Graham Reid | | 2 min read
So it is for me with Troy at Southbound Records in Auckland who, late last year, guided me to the excellent Radical Invisibility album featuring the prolific, septuagenarian New York saxophonist/flautist/trumpeter Daniel Carter.
It has rarely been away from my turntable since and so as soon as lockdown was over I was back at Southbound to pick up a record I knew they had . . . and asking Troy for another Carter recommendation.
He remembered he'd suggested Radical Invisibility previously – a good dealer know not just what you need but what you've had – and guided me to New York United of the few Carter titles they had.
It would be different, he noted.
And pleasingly it certainly is.
On this outing released last year, Carter is joined again by longtime drummer Federico Ughi but they are here alongside bassist Djibril Toure (Wu Tang Clan bassist) and on electronics, synths and beats, Tobias Wilner of Blue Foundation (evocative music for the Twilight TV series).
So here be free jazz – they went into the famous Tedesco Studio in New Jersey with no charts or preconceptions – by musicians who have worked together previously and have an intuitive secret language.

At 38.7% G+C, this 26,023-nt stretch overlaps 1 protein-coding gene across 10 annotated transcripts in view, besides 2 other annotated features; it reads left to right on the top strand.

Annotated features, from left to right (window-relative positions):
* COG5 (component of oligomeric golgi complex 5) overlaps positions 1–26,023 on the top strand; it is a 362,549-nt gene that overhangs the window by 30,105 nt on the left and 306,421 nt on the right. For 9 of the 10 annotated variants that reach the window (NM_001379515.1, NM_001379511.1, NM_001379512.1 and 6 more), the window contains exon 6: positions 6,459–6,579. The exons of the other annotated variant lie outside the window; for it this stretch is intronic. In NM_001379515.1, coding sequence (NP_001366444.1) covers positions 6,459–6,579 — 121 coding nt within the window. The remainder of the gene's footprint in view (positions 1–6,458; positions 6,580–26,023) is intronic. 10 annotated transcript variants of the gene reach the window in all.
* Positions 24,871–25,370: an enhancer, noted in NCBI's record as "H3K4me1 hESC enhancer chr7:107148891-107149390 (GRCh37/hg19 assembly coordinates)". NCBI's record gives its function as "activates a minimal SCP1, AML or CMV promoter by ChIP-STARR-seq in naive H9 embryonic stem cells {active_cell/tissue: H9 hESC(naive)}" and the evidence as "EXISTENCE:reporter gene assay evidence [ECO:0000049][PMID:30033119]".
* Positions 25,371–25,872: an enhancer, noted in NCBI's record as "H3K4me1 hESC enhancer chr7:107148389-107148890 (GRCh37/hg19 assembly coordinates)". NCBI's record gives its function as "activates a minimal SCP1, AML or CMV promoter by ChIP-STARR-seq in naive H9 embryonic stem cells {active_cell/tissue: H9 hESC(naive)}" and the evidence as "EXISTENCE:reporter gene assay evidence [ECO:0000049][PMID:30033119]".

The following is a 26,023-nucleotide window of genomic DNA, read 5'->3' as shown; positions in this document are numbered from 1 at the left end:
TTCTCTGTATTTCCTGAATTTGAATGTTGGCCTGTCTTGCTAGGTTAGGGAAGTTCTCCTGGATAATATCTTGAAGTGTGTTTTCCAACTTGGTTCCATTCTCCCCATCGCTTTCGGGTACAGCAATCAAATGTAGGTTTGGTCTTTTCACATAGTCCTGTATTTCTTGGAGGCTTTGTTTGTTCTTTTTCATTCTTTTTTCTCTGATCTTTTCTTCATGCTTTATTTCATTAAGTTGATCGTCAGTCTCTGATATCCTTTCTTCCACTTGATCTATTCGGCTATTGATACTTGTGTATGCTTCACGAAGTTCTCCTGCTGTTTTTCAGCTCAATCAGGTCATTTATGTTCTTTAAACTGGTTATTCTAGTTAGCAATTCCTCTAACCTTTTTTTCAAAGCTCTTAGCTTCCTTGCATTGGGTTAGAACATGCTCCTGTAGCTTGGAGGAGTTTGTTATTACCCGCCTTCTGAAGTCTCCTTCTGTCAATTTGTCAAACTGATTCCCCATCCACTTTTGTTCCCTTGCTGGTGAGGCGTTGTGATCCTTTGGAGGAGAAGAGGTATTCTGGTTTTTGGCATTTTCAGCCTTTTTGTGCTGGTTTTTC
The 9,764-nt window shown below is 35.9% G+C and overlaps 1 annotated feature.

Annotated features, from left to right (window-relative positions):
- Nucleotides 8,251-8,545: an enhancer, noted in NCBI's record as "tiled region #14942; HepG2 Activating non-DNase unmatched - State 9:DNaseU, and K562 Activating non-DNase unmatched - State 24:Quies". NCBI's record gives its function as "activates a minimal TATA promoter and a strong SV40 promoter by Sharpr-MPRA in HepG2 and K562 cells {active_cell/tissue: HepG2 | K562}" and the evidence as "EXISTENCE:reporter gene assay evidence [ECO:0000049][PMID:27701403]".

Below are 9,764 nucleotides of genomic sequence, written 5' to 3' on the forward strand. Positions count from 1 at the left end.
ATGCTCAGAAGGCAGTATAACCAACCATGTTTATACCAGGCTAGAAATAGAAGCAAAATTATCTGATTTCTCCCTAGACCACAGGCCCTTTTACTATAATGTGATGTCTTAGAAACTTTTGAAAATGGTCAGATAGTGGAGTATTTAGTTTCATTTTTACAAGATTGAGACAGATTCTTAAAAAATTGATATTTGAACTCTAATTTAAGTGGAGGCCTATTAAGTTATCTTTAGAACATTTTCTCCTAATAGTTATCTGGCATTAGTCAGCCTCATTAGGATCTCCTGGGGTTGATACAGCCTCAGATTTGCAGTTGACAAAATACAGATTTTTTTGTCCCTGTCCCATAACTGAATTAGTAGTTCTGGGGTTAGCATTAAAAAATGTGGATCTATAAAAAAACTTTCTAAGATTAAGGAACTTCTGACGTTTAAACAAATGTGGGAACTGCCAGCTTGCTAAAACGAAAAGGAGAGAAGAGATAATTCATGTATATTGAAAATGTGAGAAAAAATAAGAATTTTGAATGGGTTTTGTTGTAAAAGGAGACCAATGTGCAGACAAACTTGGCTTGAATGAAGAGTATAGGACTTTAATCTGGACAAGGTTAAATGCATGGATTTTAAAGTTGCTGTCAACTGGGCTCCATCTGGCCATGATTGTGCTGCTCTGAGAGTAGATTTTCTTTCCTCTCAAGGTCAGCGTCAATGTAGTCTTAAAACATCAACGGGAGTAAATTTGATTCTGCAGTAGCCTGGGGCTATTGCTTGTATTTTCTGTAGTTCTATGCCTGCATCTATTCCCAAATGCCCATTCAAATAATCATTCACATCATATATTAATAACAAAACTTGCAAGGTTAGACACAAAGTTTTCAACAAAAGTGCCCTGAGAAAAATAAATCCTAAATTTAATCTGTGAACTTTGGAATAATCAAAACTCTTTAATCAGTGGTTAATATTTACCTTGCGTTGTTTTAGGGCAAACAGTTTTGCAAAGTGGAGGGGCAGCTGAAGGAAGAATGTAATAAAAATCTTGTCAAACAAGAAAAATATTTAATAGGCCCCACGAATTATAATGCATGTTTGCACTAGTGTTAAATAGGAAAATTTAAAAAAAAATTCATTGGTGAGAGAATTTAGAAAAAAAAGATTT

Later mixing and production by Wilner may have given shape to some of these four pieces on the record (a 15 minute fifth is included at Spotify) but what we hear is quietly exciting, more restrained than the configuration might suggest and, as before, Carter on trumpet delves deep into some of that early Seventies sound of Miles Davis.
But here the Davis funk of those times is shaved away and the subtle synth beats sit with Ughi's acoustic drums to create a innercity sound of tension, tenement blocks and a sense of urban anxiety'n'acceptance.
Each piece is named after a street in NYC (Canal, 125th, Nostrand and Flatbush avenues) so the evocations are different.
For example 125thStreet – a major thoroughfare in Harlem – opens as a tense piece of hard-edged drumming, lonely trumpet over the synth wheeze of trucks and strident day-long busy-ness then devolves into drum drama and early evening quiet. Then a kind of oblique-funk street strut near midnight.
That a piece of music can be so visual speaks volumes for the players ability to evoke and invoke.
At more than 17 minutes, Nostrand Avenue – which bisects Brooklyn – takes you on a different journey again. Sounds like it starts at the naval yard end to these ears.
If Daniel Carter is a new name to you (it's certainly memorable in the All Black Nation) then simply dive in – with Troy's advice perhaps – and discover exploratory work of a tireless musician who has more albums his catalogue than Fela Anikulapo Kuti, and has recorded with Yo La Tengo, Peter Kowald, Yoko Ono and dozens of others.